Alternatively, as depicted in FIG. 5, the flexible member 134 may be constructed with an interlocked partial, open cylinder, or first member 502, and an encircled cylindrical second member 504. The flexible member 134 may thus have a cylindrical second member 504 and a partial open cylinder first member 502, such that the partial open cylinder first member 502 interlocks about and partially encircles the cylindrical second member 504. The partial open cylinder first member 502 may provide a smooth surface, may include a ball detent 506 (or detent 508), or may include other temporary or permanent locking mechanisms. The cylindrical second member 504 may likewise provide a smooth surface, may include a detent 508 (or ball detent 506), or may include other temporary or permanent positioning mechanisms. When a ball detent, ratcheting or other temporary or permanent locking mechanism is provided, the free rotation of the ribs 124 can be limited or estopped. The detent 508, for example, may be a channel rather than a spherical shape, limiting the rotation of the ribs 124. Alternatively, a plurality of detents 503 may be imposed in the surface of the partial open cylinder first member 502, limiting the change in position of the ribs 124 from association with one detent 508 to another detent 508. Beneficially, the ball detent 506 permits the ribs 124 to cycle back to an earlier position. When cycling of the position of the ribs 124—from a first position, to a second position, and back to a first position—is undesirable, alternative systems, such as a pawl and ratchet, may be provided, such that when the force is sufficient to move the rib 124 to a second position, a pawl on the face of one of the partial open cylinder first member 502 and the cylindrical second member 504 engaged a ratchet and is thereafter constrained from returning to the first position absent user intervention. The ball detent 506, or ratcheting system, or other system may include a release mechanism to return the rib 124 to the original position, such as release of a set screw. The temporary or permanent positioning mechanisms may provide resistance, or a controlled resistance, or limited rotation which may be locked into position. Such positioning may be desirable in cases of a compression set in the elastically-compressible core 128 or a failure of the elasticity of the elastically-compressible core 128. By selection of the sizing of components, such as the spring force on the ball detent, the depth of the detent, and the size of the pawl, the force necessary to reposition in the rib 124 may be controlled. Beneficially, the ribs may be independent of one another or be linked together, such that in the first circumstance the temporary or permanent positioning mechanism may provide localized positioning of each rib 124 in response to the particular performance and forces surrounding it. The ribs 124 may alternatively be pre-positioned in the the temporary or permanent positioning mechanism, including positioning ribs 124 on alternating sides of the cover plate 120, which may be beneficial in opposing compression forces from each side. To reduce the potential for a rib 124 to tear through the elastically-compressible core 128 rather that reposition in the temporary or permanent positioning mechanism, the ribs 124 may have a paddle-like profile. Likewise, the temporary or permanent positioning mechanism may include an external release, through the cover plate 120, intended to permit repositioning of the ribs 124 without removal of the cover plate 120.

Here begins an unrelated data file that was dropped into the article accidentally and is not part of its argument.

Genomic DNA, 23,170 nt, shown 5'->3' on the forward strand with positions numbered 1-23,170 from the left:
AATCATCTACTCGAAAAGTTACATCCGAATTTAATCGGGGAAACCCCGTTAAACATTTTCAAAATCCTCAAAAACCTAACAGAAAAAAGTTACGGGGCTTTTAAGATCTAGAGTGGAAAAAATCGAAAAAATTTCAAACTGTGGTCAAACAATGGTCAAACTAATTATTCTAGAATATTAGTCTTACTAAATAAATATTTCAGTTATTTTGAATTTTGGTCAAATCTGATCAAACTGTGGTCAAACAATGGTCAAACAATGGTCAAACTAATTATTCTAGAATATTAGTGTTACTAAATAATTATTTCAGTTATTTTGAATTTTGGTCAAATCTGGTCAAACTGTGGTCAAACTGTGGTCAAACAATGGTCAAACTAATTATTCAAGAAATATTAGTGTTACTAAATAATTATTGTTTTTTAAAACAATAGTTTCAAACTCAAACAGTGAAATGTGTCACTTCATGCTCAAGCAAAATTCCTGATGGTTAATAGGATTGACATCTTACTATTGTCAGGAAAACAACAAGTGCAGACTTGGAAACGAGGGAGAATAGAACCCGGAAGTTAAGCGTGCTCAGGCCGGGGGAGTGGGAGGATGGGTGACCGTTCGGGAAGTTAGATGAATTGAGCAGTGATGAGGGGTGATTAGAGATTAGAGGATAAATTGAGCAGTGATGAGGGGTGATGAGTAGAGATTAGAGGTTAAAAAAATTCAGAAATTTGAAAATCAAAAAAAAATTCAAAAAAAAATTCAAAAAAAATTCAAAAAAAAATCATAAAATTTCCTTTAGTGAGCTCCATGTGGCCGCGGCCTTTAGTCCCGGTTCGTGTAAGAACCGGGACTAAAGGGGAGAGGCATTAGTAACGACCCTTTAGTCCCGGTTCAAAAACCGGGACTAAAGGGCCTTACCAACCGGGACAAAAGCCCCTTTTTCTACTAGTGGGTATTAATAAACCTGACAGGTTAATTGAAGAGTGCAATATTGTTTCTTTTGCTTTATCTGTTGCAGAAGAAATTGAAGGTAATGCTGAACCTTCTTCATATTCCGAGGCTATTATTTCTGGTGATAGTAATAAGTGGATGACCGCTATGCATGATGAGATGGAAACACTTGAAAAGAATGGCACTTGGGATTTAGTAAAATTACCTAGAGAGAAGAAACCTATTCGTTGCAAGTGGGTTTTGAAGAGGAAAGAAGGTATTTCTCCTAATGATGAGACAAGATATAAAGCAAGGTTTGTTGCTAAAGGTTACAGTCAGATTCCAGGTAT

Referring to FIG. 6, the flexible member 134 can be attached to the cover plate 120, via a closed elliptical slot 602 in the bottom 604 to allow for movement in the direction of impact, allow for access to the joint with the flexible member 134 attached to the cover plate 120. The cover plate 120 therefore may include the closed elliptical slot 602 in a cover plate bottom 604 and wherein the flexible member 134 is attached to the cover plate 120 at the closed elliptical slot 602. The slot 602 in the bottom 604 of the cover plate 120 may incorporate a force-dissipating device, such as a spring 606 or robber shock absorption material 608, at an end of the closed elliptical slot 602 to reduce the force transferred from the cover plate and therefore to the elastically-compressible core 128. The damping force of the spring 606 or rubber shock absorption material 608, or the vertical position of the flexible member 134 with respect to the cover plate 120 may be adjusted using a set screw or other systems known in the art. The opening 610 in the bottom 604 which provides communication to the closed elliptical slot may be sized to permit and to limit lateral movement of the flexible member 134 with respect to the cover plate 604. The extent of movement may be limited by boundaries imposed from the top of the cover plate 604, such as a screw 612, which may even pierce the flexible member 134 to preclude any lateral movement. As can be appreciated, a cover plate 604 with a slot 602 and an opening 610 in its bottom may be used to capture the rib 124, with or without a flexible member 134, such that the rib 124 and any elastically compressible core 128 may move independent of the cover plate 604.